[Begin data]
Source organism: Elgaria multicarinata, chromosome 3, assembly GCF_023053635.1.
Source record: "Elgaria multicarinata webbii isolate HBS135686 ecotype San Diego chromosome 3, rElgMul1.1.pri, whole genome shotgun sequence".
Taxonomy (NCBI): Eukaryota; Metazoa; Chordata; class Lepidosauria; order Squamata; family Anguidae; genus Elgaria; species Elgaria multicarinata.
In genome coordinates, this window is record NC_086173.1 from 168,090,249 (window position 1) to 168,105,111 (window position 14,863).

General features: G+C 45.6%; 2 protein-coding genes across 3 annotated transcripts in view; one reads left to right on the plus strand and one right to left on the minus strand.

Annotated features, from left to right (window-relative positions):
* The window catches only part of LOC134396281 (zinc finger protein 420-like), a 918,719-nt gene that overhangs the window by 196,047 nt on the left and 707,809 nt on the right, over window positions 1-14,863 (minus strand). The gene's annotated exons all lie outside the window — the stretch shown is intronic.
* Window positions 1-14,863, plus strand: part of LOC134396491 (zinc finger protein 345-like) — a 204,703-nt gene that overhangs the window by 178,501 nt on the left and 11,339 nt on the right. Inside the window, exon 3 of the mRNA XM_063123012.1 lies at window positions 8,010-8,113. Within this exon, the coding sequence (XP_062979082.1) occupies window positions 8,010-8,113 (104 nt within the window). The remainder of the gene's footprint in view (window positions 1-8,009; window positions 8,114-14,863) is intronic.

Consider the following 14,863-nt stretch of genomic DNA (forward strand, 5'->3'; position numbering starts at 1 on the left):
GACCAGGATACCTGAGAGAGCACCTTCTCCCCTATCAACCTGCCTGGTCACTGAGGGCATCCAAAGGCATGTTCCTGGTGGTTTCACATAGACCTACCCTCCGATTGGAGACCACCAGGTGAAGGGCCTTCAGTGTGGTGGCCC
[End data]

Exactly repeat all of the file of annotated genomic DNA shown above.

Source organism: Elgaria multicarinata, chromosome 3, assembly GCF_023053635.1.
Source record: "Elgaria multicarinata webbii isolate HBS135686 ecotype San Diego chromosome 3, rElgMul1.1.pri, whole genome shotgun sequence".
Taxonomy (NCBI): Eukaryota; Metazoa; Chordata; class Lepidosauria; order Squamata; family Anguidae; genus Elgaria; species Elgaria multicarinata.
In genome coordinates, this window is record NC_086173.1 from 168,090,249 (window position 1) to 168,105,111 (window position 14,863).

General features: G+C 45.6%; 2 protein-coding genes across 3 annotated transcripts in view; one reads left to right on the plus strand and one right to left on the minus strand.

Annotated features, from left to right (window-relative positions):
* The window catches only part of LOC134396281 (zinc finger protein 420-like), a 918,719-nt gene that overhangs the window by 196,047 nt on the left and 707,809 nt on the right, over window positions 1-14,863 (minus strand). The gene's annotated exons all lie outside the window — the stretch shown is intronic.
* Window positions 1-14,863, plus strand: part of LOC134396491 (zinc finger protein 345-like) — a 204,703-nt gene that overhangs the window by 178,501 nt on the left and 11,339 nt on the right. Inside the window, exon 3 of the mRNA XM_063123012.1 lies at window positions 8,010-8,113. Within this exon, the coding sequence (XP_062979082.1) occupies window positions 8,010-8,113 (104 nt within the window). The remainder of the gene's footprint in view (window positions 1-8,009; window positions 8,114-14,863) is intronic.

Consider the following 14,863-nt stretch of genomic DNA (forward strand, 5'->3'; position numbering starts at 1 on the left):
GACCAGGATACCTGAGAGAGCACCTTCTCCCCTATCAACCTGCCTGGTCACTGAGGGCATCCAAAGGCATGTTCCTGGTGGTTTCACATAGACCTACCCTCCGATTGGAGACCACCAGGTGAAGGGCCTTCAGTGTGGTGGCCC